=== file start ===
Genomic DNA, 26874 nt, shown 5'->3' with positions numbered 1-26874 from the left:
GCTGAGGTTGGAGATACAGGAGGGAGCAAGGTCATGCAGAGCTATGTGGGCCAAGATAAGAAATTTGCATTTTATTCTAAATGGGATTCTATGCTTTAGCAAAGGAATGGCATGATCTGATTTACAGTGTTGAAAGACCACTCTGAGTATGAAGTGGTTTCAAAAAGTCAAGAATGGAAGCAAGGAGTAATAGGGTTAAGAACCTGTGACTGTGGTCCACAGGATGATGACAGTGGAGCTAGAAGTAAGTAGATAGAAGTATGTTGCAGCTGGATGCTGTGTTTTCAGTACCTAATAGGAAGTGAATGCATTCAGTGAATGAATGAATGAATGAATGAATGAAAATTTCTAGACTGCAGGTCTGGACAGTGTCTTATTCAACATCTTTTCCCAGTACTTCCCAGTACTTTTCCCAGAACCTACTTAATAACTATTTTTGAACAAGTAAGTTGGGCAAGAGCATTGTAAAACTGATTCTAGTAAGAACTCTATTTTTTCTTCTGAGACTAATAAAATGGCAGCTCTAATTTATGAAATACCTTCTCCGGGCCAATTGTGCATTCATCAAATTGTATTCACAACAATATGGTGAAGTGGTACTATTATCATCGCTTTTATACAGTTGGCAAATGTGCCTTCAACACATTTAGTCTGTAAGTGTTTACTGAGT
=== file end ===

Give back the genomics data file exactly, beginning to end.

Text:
Genomic DNA, 26874 nt, shown 5'->3' with positions numbered 1-26874 from the left:
GCTGAGGTTGGAGATACAGGAGGGAGCAAGGTCATGCAGAGCTATGTGGGCCAAGATAAGAAATTTGCATTTTATTCTAAATGGGATTCTATGCTTTAGCAAAGGAATGGCATGATCTGATTTACAGTGTTGAAAGACCACTCTGAGTATGAAGTGGTTTCAAAAAGTCAAGAATGGAAGCAAGGAGTAATAGGGTTAAGAACCTGTGACTGTGGTCCACAGGATGATGACAGTGGAGCTAGAAGTAAGTAGATAGAAGTATGTTGCAGCTGGATGCTGTGTTTTCAGTACCTAATAGGAAGTGAATGCATTCAGTGAATGAATGAATGAATGAATGAATGAAAATTTCTAGACTGCAGGTCTGGACAGTGTCTTATTCAACATCTTTTCCCAGTACTTCCCAGTACTTTTCCCAGAACCTACTTAATAACTATTTTTGAACAAGTAAGTTGGGCAAGAGCATTGTAAAACTGATTCTAGTAAGAACTCTATTTTTTCTTCTGAGACTAATAAAATGGCAGCTCTAATTTATGAAATACCTTCTCCGGGCCAATTGTGCATTCATCAAATTGTATTCACAACAATATGGTGAAGTGGTACTATTATCATCGCTTTTATACAGTTGGCAAATGTGCCTTCAACACATTTAGTCTGTAAGTGTTTACTGAGT